"I do not offer it for Miss Smith's collection,"
"Being my friend's, I have no right to expose it in any degree to the public eye, but perhaps you may not dislike looking at it."
"I have no hesitation in saying,"
"I have no hesitation in saying— at least if my friend feels at all as I do— I have not the smallest doubt that, could he see his little effusion honoured as I see it,
he would consider it as the proudest moment of his life."
"A sore-throat!—I hope not infectious. I hope not of a putrid infectious sort. Has Perry seen her? Indeed you should take care of yourself as well as of your friend. Let me entreat you to run no risks. Why does not Perry see her?"
"very cold, certainly very cold,"
"You do quite right,"
"Oh! no —I am grieved to find— I was on the point of telling you that when I called at Mrs. Goddard's door, which I did the very last thing before I returned to dress,
I was told that
Very much grieved and concerned —I had flattered myself that she must be better after such a cordial as I knew had been given her in the morning."
"Yes—I imagined ——that is —I did not—"
"Dreadful!—Exactly so, indeed.—She will be missed every moment."
"What an excellent device,"
"the use of a sheepskin for carriages. How very comfortable they make it;—impossible to feel cold with such precautions. The contrivances of modern days indeed have rendered a gentleman's carriage perfectly complete. One is so fenced and guarded from the weather, that not a breath of air can find its way unpermitted. Weather becomes absolutely of no consequence. It is a very cold afternoon—but in this carriage we know nothing of the matter.—Ha! snows a little I see."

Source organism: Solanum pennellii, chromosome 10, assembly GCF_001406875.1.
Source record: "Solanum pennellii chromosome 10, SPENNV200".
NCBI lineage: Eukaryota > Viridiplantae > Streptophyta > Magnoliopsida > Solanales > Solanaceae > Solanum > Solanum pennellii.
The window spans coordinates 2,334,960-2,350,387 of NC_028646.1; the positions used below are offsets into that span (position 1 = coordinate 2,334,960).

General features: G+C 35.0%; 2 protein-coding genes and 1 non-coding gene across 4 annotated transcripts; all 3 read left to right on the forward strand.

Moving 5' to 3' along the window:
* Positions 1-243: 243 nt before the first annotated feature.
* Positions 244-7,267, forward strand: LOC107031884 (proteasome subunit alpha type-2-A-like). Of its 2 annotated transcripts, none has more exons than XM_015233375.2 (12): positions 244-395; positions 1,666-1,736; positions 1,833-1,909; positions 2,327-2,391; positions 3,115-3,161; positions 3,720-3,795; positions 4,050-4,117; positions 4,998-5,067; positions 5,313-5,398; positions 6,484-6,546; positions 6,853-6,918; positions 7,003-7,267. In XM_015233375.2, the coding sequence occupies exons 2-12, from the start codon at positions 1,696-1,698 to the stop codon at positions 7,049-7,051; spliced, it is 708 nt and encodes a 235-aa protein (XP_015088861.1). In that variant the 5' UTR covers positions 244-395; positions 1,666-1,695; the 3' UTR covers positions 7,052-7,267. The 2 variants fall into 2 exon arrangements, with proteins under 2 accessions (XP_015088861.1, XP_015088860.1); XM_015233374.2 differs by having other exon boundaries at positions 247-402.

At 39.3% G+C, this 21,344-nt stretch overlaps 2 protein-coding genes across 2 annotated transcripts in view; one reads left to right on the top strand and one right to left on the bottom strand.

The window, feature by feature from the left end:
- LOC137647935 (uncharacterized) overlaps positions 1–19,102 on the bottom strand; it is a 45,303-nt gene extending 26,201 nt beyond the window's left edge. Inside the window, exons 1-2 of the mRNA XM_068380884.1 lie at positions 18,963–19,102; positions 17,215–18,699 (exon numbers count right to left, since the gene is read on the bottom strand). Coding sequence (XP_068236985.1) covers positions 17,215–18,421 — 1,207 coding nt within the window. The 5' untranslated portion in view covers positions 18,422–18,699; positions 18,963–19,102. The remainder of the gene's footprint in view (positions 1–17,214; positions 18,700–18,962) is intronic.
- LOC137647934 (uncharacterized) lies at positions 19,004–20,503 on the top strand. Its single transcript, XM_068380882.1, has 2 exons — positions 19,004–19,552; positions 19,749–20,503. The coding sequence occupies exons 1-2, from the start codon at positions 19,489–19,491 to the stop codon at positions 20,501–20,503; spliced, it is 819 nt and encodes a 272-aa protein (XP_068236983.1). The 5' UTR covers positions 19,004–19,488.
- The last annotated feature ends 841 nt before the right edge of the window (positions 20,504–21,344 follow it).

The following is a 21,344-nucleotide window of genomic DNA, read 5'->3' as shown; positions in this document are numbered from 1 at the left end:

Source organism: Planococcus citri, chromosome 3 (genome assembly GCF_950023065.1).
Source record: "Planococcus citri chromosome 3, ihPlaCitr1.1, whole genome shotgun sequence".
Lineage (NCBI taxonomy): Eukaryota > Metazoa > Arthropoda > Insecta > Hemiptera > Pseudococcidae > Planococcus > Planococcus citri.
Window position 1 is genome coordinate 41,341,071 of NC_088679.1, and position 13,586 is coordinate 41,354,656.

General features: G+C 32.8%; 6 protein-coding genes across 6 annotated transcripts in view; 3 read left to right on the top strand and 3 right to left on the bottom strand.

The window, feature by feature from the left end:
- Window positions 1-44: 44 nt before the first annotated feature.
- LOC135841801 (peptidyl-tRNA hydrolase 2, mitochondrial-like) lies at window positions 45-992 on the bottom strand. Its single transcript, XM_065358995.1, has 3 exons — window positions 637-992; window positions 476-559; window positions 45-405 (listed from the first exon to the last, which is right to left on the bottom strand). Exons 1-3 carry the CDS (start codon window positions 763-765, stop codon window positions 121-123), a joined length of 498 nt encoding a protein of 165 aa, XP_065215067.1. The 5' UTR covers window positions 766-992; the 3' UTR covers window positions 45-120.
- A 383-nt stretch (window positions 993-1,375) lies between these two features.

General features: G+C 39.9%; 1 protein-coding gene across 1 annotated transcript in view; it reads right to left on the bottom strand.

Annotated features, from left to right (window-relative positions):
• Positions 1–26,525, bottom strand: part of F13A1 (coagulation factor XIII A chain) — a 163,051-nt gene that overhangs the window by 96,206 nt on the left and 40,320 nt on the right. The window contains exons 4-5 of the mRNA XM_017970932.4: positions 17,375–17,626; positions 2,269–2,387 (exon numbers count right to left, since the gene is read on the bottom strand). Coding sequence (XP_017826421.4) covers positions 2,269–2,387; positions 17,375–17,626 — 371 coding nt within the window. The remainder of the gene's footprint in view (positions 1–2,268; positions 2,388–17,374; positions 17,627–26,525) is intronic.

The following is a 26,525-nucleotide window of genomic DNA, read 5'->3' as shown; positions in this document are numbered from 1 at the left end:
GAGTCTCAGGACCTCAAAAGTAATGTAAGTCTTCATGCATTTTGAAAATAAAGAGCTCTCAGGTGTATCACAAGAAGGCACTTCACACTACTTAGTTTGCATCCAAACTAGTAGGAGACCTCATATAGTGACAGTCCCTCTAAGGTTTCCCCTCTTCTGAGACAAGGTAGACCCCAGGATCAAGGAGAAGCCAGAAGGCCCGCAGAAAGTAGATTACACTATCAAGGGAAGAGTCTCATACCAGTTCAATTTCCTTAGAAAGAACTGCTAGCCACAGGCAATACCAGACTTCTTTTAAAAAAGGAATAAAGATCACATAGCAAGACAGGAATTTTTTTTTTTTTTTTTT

"Christmas weather,"
"Quite seasonable; and extremely fortunate we may think ourselves that it did not begin yesterday, and prevent this day's party, which it might very possibly have done, for Mr. Woodhouse would hardly have ventured had there been much snow on the ground; but now it is of no consequence. This is quite the season indeed for friendly meetings. At Christmas every body invites their friends about them, and people think little of even the worst weather. I was snowed up at a friend's house once for a week. Nothing could be pleasanter. I went for only one night, and could not get away till that very day se'nnight."
"We are sure of excellent fires,"